Other situations are more ambiguous however. What about people who have given up on finding a job? Sometimes an improving economy will lead to higher reported unemployment if discouraged workers decide it is worthwhile to look for a job. Conversely, lower reported unemployment may reflect good news—more hiring—or bad news—people giving up on finding a job.
Reflecting this, there are several unemployment rates. The most common one, called U-3, which counts only those actively looking for a job in the previous month, was 4.9 percent nationally in January. It is the one used here. Adding those who once in the last year looked for a job and the part-timers who want full time gives an unemployment rate of 9.9 percent nationally (called U-6).
One way to separate out possible explanations for changes in reported unemployment is to look at the workforce. Is it growing or shrinking? There are many factors, both positive and negative, that can affect the workforce. The seasonally adjusted national, Wisconsin, and Milwaukee workforce are shown in the next plot. To fit them on the same chart, I compared them to the January 2005 values. Not surprisingly the workforce is higher in the summer than the rest of the year, presumably because of summer vacation.
Consistent with the jobs figures (calculated from a different survey—of business establishments), the national workforce has grown faster than Wisconsin’s.
The behavior of Milwaukee’s workforce is somewhat puzzling. For instance that data show substantial jumps in January of 2007 and 2010. Perhaps they reflect the small sample sizes.
Another approach is to look at Milwaukee’s largest ethnic groups. The Bureau of Labor Statistics does not publish unemployment numbers for African Americans in Milwaukee. However it does publish annual tabulations of state employment, broken down by age, ethnic group, gender, and other factors. Since two thirds of Wisconsin’s African Americans live in Milwaukee, the state figures are driven by what is happening in Milwaukee.
The next graph summarizes the unemployment rate for African Americans since 2005. The dotted lines show the confidence interval.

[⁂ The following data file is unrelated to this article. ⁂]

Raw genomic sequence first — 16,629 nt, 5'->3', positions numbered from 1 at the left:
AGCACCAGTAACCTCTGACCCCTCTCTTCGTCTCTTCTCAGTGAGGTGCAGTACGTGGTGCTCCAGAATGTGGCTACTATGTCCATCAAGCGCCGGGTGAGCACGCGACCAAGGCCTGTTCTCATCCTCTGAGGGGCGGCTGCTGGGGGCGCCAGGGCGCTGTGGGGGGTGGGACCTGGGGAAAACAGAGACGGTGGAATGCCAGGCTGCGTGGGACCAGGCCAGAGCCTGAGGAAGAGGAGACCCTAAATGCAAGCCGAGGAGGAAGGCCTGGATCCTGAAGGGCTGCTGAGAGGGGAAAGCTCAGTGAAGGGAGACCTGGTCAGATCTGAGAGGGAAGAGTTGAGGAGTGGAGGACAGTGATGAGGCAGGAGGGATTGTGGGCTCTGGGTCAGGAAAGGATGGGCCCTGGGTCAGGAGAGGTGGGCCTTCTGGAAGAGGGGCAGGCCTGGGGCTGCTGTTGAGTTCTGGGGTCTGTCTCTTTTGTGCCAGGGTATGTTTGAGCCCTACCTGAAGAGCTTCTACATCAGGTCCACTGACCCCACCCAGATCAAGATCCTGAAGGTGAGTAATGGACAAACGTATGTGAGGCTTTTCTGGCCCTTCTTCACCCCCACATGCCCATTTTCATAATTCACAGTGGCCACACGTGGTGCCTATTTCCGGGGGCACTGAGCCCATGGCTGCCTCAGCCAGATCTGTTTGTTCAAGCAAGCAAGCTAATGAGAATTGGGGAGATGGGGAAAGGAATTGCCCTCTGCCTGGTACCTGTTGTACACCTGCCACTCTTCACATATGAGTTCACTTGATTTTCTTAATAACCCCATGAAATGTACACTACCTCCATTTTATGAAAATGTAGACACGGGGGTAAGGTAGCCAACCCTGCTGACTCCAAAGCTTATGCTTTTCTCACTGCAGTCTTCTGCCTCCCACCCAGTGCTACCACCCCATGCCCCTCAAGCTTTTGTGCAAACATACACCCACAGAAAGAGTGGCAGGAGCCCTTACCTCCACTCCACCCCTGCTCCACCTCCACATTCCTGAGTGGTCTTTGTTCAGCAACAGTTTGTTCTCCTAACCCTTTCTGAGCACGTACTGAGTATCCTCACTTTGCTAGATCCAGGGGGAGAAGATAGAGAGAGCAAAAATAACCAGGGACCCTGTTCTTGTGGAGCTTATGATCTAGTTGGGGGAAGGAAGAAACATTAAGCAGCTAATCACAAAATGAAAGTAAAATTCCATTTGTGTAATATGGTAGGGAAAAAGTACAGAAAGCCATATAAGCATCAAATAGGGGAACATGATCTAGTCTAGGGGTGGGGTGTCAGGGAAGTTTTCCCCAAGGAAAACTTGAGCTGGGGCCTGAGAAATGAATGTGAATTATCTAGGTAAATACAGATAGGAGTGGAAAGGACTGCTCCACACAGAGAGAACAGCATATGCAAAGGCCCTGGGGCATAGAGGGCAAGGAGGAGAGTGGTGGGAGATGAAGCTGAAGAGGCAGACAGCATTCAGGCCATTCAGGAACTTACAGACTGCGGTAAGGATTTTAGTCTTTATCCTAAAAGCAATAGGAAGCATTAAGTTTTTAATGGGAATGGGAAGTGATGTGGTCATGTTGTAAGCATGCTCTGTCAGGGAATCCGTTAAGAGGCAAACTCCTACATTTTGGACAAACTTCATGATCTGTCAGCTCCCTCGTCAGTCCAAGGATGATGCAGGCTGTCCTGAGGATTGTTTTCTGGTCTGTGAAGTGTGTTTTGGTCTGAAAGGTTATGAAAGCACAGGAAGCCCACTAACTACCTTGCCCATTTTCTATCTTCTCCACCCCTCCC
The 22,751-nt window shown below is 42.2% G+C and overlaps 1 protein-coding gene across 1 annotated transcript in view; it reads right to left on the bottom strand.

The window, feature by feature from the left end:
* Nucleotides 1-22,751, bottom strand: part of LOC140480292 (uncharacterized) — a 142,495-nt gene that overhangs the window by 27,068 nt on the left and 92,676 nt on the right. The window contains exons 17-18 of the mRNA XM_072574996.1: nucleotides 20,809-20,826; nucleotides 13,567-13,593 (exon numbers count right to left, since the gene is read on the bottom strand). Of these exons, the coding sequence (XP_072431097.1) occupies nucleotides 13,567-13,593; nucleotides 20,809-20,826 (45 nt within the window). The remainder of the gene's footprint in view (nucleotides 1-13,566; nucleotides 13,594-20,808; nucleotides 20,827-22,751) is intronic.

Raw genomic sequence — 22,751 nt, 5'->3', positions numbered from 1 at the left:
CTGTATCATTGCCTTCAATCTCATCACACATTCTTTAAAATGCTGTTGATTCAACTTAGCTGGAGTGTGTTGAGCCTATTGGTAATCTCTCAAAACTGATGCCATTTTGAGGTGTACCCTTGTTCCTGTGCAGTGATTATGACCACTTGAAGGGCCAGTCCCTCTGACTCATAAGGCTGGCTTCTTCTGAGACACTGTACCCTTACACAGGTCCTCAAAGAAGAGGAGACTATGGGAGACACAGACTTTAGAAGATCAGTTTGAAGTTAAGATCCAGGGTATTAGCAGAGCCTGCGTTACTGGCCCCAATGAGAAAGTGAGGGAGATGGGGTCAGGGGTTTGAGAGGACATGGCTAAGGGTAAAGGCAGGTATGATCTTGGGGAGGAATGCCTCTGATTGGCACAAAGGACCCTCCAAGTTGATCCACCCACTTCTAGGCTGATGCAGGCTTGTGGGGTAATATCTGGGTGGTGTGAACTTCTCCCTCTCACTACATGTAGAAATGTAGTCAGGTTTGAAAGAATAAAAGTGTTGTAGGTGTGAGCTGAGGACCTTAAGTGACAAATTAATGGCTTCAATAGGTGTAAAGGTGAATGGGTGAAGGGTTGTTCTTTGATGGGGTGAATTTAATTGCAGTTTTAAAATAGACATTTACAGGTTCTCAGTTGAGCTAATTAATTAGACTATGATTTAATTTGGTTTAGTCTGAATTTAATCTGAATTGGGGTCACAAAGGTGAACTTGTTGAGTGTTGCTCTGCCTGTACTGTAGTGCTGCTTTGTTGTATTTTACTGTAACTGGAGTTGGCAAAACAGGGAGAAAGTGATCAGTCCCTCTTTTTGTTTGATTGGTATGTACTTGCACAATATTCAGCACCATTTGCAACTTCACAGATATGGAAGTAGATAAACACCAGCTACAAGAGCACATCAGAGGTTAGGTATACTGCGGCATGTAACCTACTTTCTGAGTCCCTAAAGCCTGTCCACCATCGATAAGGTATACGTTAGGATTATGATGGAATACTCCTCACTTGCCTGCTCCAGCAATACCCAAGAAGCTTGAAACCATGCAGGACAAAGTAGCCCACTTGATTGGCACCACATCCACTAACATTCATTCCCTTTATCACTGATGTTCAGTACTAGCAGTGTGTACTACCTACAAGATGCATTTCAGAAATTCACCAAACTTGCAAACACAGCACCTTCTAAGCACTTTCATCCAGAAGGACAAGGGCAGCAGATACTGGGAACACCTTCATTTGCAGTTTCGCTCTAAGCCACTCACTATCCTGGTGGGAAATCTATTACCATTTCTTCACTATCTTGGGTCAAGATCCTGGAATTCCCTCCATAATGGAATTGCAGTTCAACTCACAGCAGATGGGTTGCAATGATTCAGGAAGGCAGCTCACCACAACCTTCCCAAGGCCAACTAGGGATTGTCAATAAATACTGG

The black unemployment rate peaked at 25 percent during the Great Recession. Thereafter it dropped, but remained high.
In 2014, there was another peak. 21 percent of Wisconsin’s African Americans were unemployed. The 2014 figures led to a rash of articles declaring Wisconsin—and Milwaukee by inference since it has such a high portion of the state’s African Americans—as the “worst state for African Amercans.”
The 2015 figure puts Wisconsin (and Milwaukee) in the middle of the pack. However it is preliminary, reflected in the lack of confidence interval. A note accompanying this table states, in part: “This table will differ from the final table in a number of ways, but it is expected that the data—particularly for labor force participation rates, employment-population ratios, and unemployment rates—will be little changed for common State-demographic groups.”
Without further information it is difficult to assign causes to the apparent improvement in the economy of the inner city. Clearly Milwaukee is experiencing a building boom, the largest I have seen in the 40 odd years I have lived here. To what extent are inner city residents benefitting from the construction jobs?
An earlier Data Wonk column on the possible effect of the streetcar project on inner-city employment pointed out that downtown Milwaukee was far more accessible by public transportation than suburban office parks. One would hope that inner city residents would be among the beneficiaries of this increased economic activity.